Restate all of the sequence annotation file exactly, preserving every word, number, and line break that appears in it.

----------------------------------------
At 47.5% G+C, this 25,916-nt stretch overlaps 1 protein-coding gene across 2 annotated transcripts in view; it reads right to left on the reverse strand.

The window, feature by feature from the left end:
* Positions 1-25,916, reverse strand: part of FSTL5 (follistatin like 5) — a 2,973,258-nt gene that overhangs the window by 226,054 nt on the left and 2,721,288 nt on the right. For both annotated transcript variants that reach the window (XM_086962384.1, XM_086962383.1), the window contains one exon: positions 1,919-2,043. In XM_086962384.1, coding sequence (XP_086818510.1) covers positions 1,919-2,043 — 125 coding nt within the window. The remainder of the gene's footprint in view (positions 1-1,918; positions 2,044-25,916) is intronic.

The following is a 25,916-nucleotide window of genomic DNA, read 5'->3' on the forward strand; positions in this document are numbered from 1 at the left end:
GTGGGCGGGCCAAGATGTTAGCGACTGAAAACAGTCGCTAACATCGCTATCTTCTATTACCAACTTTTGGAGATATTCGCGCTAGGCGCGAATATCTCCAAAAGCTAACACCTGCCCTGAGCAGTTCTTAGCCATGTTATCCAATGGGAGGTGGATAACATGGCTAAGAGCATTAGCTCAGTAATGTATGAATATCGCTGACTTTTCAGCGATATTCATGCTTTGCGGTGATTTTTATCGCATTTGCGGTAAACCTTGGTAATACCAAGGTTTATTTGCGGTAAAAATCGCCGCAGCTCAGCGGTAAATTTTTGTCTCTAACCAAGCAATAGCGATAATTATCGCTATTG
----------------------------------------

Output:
At 47.5% G+C, this 25,916-nt stretch overlaps 1 protein-coding gene across 2 annotated transcripts in view; it reads right to left on the reverse strand.

The window, feature by feature from the left end:
* Positions 1-25,916, reverse strand: part of FSTL5 (follistatin like 5) — a 2,973,258-nt gene that overhangs the window by 226,054 nt on the left and 2,721,288 nt on the right. For both annotated transcript variants that reach the window (XM_086962384.1, XM_086962383.1), the window contains one exon: positions 1,919-2,043. In XM_086962384.1, coding sequence (XP_086818510.1) covers positions 1,919-2,043 — 125 coding nt within the window. The remainder of the gene's footprint in view (positions 1-1,918; positions 2,044-25,916) is intronic.

The following is a 25,916-nucleotide window of genomic DNA, read 5'->3' on the forward strand; positions in this document are numbered from 1 at the left end:
GTGGGCGGGCCAAGATGTTAGCGACTGAAAACAGTCGCTAACATCGCTATCTTCTATTACCAACTTTTGGAGATATTCGCGCTAGGCGCGAATATCTCCAAAAGCTAACACCTGCCCTGAGCAGTTCTTAGCCATGTTATCCAATGGGAGGTGGATAACATGGCTAAGAGCATTAGCTCAGTAATGTATGAATATCGCTGACTTTTCAGCGATATTCATGCTTTGCGGTGATTTTTATCGCATTTGCGGTAAACCTTGGTAATACCAAGGTTTATTTGCGGTAAAAATCGCCGCAGCTCAGCGGTAAATTTTTGTCTCTAACCAAGCAATAGCGATAATTATCGCTATTG